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Taboo, refers to a cultural prohibition, usually based on fear, and more closely related to religion than science. The word comes to us by way of Tonga, where it was directly connected to the gods and their supernatural powers. Our advanced society has endowed certain foods and herbs with fear and treated them as taboos. Eggs, liver, butter, cream—these have been demonized by the cholesterol gods. False gods, such as margarine and hydrogenated oils, have been worshiped in their place. The health of Western Civilization has suffered as a result. The real health gods have not been happy and there have been deaths, many deaths, as a result of our foolish worship at the deceptive altar of epidemiology. Statistical observations, even when "significant" do not equate to physiological truths.

Tea is in the news today because of a research report that experimental cancer was reduced 40 per cent in rats given green tea to drink. What are the active ingredients? It is believed that tannins in the tea are responsible. The paradox here is that some tannin are also suspected of causing esophageal cancer in those who drink tea to excess over long periods of time.

Nutrition has been a controversial subject in the medical world throughout the 20th Century. The discovery of vitamins is as much a hallmark of progress in this century as the discovery of microbes, was to the 19th. It was difficult then for intelligent people to imagine that invisible specks of matter, germs, could cause illness. It has been even more difficult in our own time to appreciate nutrients, even smaller specks of matter that cause illness by their absence! Orthomolecular medicine addresses the challenge of finding optimal concentrations of nutrients for healing and for health. Whether by laboratory testing or systematic alterations of dietary intake, orthomolecular medicine is a search for your personal nutritional balance.

September 1998 marks the zenith and the decline of alternative medicine. I say zenith because it is the focus of the current New England Journal Of Medicine. But it marks the decline for the same reason. After years of increasing popularity, we are now witnessing the first major counter-attack against alternative medicine by the orthodox medical establishment. The New England Journal, September 17, 1998 features six articles with a common theme: alternative medicine is unscientific, unregulated, and dangerous. Herbal therapies in particular are singled out and the editors call for increased FDA regulation and revision of the 1994 DSHEA (Dietary Supplement Health and Education Act), which permits natural products companies to label and describe what their products actually do. In case you haven't noticed, products now carry suggestive names, such as "sleep," "brain," "immune," and etc. Up until 1994 this was illegal and products were seized by the FDA for making claims.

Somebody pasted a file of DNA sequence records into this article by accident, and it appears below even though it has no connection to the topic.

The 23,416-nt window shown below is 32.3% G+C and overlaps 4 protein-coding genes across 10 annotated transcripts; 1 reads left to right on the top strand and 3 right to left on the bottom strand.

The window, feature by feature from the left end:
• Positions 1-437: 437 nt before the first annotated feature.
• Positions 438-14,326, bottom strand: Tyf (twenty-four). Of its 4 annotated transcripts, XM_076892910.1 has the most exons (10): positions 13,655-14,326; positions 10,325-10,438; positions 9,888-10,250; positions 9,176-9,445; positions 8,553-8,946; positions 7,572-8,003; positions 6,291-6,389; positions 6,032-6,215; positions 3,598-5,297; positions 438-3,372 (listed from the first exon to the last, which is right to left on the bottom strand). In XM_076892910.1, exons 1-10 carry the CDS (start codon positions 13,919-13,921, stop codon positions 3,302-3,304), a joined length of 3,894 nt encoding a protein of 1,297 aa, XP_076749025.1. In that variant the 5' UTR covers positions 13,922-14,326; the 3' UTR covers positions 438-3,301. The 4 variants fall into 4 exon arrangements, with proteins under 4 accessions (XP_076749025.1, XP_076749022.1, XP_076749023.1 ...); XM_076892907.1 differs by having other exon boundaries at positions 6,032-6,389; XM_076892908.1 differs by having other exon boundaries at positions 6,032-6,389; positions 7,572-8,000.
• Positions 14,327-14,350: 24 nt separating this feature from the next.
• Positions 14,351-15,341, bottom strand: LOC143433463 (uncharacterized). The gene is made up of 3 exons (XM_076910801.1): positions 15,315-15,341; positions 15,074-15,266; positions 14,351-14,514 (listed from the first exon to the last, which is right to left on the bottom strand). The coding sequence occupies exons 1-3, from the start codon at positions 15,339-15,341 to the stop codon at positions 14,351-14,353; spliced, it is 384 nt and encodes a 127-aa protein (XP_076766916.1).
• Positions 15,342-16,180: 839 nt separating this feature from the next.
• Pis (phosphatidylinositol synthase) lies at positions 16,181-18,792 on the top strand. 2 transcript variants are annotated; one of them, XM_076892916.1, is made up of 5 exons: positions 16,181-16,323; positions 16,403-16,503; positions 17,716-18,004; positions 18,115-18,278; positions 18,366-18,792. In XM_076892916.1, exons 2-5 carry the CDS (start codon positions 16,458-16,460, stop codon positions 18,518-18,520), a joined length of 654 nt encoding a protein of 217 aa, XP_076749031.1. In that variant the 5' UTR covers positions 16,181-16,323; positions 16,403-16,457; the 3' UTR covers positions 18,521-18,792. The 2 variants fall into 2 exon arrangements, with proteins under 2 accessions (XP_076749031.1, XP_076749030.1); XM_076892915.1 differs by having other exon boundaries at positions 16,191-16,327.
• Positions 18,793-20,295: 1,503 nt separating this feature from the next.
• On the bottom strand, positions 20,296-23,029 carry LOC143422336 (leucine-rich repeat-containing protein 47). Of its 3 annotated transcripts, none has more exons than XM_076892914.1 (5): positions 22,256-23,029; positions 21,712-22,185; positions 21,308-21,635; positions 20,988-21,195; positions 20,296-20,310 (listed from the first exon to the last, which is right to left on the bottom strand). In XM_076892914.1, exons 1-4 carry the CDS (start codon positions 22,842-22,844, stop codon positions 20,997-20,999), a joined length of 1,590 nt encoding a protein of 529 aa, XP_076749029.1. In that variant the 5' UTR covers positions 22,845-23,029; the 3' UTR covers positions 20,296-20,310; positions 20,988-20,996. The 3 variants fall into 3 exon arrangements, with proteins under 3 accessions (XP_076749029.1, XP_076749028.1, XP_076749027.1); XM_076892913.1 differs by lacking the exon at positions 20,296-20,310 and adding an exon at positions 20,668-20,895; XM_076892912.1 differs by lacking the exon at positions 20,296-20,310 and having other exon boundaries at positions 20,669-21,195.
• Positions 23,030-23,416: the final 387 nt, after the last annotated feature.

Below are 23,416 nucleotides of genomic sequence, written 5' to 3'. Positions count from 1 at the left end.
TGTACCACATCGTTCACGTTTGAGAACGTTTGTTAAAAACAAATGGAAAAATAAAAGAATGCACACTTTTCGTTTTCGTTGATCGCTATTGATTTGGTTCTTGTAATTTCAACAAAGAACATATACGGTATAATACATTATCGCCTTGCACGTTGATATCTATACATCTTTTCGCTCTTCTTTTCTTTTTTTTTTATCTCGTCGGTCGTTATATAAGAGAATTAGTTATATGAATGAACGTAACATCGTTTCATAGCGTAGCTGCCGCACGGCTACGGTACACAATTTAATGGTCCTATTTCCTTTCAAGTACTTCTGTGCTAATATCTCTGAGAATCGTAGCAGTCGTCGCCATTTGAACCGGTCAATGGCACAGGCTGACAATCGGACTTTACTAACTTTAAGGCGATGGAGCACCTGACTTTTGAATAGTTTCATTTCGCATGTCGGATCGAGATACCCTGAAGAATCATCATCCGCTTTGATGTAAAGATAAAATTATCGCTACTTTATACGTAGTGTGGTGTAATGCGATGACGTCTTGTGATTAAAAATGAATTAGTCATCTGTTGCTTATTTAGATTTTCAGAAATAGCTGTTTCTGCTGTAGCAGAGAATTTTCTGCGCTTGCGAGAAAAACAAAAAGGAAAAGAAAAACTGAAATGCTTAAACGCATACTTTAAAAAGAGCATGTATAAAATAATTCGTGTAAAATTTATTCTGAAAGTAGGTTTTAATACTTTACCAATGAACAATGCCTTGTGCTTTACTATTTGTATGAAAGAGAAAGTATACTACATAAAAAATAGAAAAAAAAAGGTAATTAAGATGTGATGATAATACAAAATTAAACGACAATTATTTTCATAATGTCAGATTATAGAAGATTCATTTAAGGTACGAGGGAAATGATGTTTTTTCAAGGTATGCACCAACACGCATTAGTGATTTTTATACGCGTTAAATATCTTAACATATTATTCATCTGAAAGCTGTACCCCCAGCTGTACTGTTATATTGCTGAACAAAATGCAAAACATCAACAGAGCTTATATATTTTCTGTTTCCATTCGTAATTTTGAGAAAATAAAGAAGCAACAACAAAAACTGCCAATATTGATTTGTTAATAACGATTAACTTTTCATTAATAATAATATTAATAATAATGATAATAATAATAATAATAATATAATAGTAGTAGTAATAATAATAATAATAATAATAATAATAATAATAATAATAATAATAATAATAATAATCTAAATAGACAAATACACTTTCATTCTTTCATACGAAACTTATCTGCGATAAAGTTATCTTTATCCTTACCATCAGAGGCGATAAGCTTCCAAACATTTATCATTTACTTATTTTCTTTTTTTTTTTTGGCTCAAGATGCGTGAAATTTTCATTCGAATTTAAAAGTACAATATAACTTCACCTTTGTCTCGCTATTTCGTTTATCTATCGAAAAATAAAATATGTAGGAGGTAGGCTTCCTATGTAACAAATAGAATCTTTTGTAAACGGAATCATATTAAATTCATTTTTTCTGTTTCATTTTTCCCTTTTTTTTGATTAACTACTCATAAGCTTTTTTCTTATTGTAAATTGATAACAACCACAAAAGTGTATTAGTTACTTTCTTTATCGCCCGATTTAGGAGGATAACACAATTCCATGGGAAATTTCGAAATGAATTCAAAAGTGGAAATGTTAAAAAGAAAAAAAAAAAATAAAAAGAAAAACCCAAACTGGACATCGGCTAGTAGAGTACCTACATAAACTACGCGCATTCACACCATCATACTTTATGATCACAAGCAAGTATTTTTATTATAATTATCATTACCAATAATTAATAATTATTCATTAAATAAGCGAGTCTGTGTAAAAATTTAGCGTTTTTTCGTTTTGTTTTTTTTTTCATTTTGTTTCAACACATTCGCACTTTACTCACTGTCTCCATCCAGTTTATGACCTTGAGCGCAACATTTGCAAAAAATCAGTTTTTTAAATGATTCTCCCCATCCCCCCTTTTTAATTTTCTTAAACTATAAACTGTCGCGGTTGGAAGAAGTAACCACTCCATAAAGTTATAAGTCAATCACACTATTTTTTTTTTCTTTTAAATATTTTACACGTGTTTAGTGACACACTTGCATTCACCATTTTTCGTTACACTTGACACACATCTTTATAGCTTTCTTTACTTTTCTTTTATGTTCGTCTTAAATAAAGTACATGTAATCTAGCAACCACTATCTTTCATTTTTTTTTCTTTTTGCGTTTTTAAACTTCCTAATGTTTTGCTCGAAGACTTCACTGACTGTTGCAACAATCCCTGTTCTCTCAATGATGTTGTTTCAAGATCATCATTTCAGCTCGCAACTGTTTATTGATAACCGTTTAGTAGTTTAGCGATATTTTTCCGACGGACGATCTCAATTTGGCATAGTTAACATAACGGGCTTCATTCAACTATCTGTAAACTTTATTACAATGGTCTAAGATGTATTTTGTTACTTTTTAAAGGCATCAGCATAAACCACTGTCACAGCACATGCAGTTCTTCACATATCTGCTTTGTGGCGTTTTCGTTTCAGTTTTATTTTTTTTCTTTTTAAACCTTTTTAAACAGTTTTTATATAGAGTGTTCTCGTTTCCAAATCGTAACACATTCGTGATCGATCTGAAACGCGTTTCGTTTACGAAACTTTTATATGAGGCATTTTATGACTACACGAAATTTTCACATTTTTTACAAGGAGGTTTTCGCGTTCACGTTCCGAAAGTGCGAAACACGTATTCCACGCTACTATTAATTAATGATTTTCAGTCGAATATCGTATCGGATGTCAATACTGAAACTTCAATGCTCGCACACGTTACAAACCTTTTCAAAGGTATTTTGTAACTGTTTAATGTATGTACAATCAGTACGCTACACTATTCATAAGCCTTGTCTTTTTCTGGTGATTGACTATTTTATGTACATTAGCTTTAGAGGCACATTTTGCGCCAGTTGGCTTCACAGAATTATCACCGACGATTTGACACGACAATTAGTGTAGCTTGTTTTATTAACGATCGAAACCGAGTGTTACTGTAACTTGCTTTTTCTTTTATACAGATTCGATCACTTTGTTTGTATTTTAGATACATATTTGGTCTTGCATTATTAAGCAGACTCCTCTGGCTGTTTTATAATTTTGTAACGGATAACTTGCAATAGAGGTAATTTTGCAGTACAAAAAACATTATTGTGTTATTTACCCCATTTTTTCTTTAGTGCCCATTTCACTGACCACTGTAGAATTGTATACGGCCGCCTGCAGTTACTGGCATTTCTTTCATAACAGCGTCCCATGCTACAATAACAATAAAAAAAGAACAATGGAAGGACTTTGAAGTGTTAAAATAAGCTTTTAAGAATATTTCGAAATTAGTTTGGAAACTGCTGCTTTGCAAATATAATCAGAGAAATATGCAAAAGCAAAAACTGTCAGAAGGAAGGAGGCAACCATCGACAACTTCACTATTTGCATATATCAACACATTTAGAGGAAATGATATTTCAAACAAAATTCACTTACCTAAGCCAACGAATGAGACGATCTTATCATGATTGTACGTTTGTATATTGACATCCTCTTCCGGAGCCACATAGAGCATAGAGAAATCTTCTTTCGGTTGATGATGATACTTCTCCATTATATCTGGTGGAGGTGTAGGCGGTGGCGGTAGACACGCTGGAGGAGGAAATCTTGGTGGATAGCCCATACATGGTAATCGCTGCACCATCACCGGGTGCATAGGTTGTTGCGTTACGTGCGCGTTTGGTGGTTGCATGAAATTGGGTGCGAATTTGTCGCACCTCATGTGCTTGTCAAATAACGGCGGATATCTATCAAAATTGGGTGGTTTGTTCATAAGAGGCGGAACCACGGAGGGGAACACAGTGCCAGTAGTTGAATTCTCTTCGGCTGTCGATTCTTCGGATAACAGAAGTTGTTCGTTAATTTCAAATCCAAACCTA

IODINE IS ESSENTIAL FOR LIFE

Iodine is a halogen, related to bromine, chlorine and fluorine, all of which are essential for human life to exist. (There is some question about the essentiality of fluorine despite the benefits for teeth). The requirement for iodine ranges from 100 to 200 mcg daily, with individual variation due to age, urinary clearance, sex and diet. There is no mechanism for conservation of iodine by the kidneys so it must be ingested regularly to prevent deficiency. Goiter is prevented by a daily intake of about 75 mcg and the RDA is set at 150 mcg. The US diet averages 300 mcg so deficiency is said to be uncommon.

Too much of a good thing can be a bad thing. That seems to apply to foods as much as to other pleasures. By now most everyone seems to be convinced that too much fat is bad for cholesterol and heart attacks; and we've heard for years that excess sugar can cause a variety of problems, ranging from dental caries to diabetes and related diseases. Now we have convincing new evidence that too much protein can be even more devastating than fats and sugars!

In response to the recent opinions expressed in the editorial pages of the San Francisco Chronicle (Sunday, 8 July 2007), I would say that both authors left out some major issues that deserve additional comment. As a board-certified psychiatrist and participant in the Autism Research Institute Defeat Autism Now program, I have had sufficient experience to recognize the huge gaps in the discussion.

Perhaps you didn't know there is another war going on besides the one in the Middle East.  This one is a public health war, a war against fat and cholesterol that has been going on for more than 30 years.  As befits a major war, the American Heart Association has formed a Task Force on Cholesterol Issues.  Together with the National Heart, Lung and Blood Institute they recently distributed a report entitled "The Cholesterol Facts,"  The purpose of this report is to answer criticism from popular magazine writers and "a small group of physicians" who have questioned whether the 5 to 8 billion dollars expense attached to the National Cholesterol Education Program is a waste of time and money.  I tend to side with those who believe cholesterol can wait.

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